Thursday, December 1, 2011
Matting and Framing
One thing I never expected when I joined the local Manayunk Roxborough Art Center early this fall was the constant opportunity to exhibit. This is tempered somewhat by a smallish audience but you never know when that might change.
So this Sunday's Holiday Show, with festivities from noon to 3, is one more opportunity to show. I've just finished cutting mats for six prints, building a frame for one paintng, and experimenting with store bought frames for two of the prints.
I've always been an artist who's more interested in the art than in the packaging but that's easier to do when your art stays in the studio. If it's being exhibited somewhere then you need to consider things like mats, frames and of course their cost. I'm surprised that I don't mind this work and the cost hasn't been as bad as I feared.
I guess part of that is that the work just looks better in a mat and/or frame. If it doesn't end up on someone else's wall it might just end up on mine, somewhere outside of the studio. The photo above shows the newly matted and framed work in the studio along with some other work on the walls.
I've only had time to try watercolor on one of the tiny osprey prints. It is below.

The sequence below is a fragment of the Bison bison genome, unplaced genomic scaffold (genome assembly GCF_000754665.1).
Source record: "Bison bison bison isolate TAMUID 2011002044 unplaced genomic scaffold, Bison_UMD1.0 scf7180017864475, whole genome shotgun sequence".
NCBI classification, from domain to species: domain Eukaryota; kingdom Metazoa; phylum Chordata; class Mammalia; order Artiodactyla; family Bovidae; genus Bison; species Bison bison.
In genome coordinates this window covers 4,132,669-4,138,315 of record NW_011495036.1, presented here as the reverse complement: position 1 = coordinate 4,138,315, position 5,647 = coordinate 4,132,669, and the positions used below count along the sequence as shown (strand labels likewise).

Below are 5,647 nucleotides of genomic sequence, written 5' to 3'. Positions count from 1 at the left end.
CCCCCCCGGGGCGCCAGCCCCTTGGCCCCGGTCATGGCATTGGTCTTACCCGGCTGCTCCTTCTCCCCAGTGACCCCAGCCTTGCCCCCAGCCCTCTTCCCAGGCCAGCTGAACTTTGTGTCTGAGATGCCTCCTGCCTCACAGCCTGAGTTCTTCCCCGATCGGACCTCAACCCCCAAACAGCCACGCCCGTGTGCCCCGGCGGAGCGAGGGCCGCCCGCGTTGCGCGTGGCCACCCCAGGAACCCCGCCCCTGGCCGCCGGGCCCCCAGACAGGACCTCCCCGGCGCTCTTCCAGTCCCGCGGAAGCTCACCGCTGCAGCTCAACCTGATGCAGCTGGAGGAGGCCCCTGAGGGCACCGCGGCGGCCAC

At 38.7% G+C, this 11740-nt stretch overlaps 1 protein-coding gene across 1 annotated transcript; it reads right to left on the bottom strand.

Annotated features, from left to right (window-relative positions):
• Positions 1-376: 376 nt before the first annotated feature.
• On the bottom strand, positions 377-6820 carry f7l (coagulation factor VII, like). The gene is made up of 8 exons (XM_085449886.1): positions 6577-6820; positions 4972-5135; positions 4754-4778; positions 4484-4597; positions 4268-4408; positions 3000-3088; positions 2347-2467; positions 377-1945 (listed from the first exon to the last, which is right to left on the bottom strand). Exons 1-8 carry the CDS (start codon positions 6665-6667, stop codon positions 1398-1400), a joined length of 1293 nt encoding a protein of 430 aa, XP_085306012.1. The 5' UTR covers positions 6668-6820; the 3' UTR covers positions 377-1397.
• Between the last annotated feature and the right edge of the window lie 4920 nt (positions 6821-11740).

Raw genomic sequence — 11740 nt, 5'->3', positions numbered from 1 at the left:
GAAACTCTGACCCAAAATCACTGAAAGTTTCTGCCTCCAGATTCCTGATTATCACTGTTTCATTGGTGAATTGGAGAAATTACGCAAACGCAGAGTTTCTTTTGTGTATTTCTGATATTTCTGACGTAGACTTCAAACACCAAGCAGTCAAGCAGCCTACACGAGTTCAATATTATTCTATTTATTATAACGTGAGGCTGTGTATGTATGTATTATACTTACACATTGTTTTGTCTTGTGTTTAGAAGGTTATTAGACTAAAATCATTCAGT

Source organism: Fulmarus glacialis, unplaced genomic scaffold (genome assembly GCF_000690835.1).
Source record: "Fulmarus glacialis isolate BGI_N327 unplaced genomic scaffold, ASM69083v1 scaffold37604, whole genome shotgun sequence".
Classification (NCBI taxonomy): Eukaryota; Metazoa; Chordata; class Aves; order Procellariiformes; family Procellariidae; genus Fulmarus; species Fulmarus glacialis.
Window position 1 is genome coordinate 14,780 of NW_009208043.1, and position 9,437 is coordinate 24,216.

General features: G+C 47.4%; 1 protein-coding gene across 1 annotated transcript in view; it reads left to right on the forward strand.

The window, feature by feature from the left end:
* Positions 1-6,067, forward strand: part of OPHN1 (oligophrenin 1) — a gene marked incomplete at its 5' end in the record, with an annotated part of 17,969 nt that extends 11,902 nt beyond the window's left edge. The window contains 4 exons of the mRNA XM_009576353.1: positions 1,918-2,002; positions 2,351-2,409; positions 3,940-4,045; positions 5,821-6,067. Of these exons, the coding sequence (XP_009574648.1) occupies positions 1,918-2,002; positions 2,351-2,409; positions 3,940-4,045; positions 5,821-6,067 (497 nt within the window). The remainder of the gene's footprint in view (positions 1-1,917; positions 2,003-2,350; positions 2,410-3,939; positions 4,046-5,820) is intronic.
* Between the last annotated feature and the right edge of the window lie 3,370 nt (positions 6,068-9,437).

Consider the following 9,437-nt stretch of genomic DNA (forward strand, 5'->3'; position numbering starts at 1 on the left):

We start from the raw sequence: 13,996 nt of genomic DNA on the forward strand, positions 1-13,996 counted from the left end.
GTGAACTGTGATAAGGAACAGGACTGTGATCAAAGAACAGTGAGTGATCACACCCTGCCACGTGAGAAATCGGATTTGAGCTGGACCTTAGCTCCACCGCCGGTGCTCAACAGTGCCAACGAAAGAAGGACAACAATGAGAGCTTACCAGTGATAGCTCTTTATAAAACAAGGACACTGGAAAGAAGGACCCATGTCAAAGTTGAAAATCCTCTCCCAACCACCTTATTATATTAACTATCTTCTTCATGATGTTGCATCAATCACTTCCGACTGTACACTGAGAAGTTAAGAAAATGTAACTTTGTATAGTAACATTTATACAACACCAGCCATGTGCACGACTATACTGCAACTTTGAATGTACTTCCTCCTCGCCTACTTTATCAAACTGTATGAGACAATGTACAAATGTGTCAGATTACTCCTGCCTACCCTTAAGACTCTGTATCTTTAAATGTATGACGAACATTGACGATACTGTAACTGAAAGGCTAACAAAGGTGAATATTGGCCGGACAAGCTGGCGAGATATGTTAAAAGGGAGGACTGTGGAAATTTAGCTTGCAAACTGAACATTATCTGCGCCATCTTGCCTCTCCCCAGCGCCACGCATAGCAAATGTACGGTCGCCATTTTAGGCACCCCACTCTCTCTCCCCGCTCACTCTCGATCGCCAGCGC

I'll probably try another version or two on the two remaining proofs then watercolor the remaining prints in similar colors. This is not my most ambitious work but I still find it somewhat striking.
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Congratulations on having so many showing opportunities! I find the more exhibits I do, the less I worry about every little thing and I am able to see it from the perspective of a business rather than having my fragile artist ego so caught up in it, if that makes sense.
I really like the color on the tiny osprey print! It is a striking piece.
I also like the frame you chose for your Ruby-crowned Kinglet in Cattails painting. That one kind of jumped out at me in the photo. It really is funny how a mat and frame can add so much to a piece. I've had many a painting that I felt so-so about only to fall in love with it when I got it framed. But the opposite can happen, too. Because we're on a bit of a budget, my husband just got a cheap frame for my French door painting so he could hang it in his office and I really don't like it now!
I'm all too familiar with the latter scenario. What can be worse is to build your own frame and put a lot of work into it and then find that it actually makes the work look worse!! I've done that!
I guess over time though you get a better idea of what will work and what won't.
I know completely what you mean about the perspective of a business rather than that of a fragile artist. I think that's sort of what I was getting at though I didn't make it explicit. There's something enjoyable about doing all the little business type things that are part of art, at least that goes out of the studio into the world.
A good break from the ethereal realm of art!
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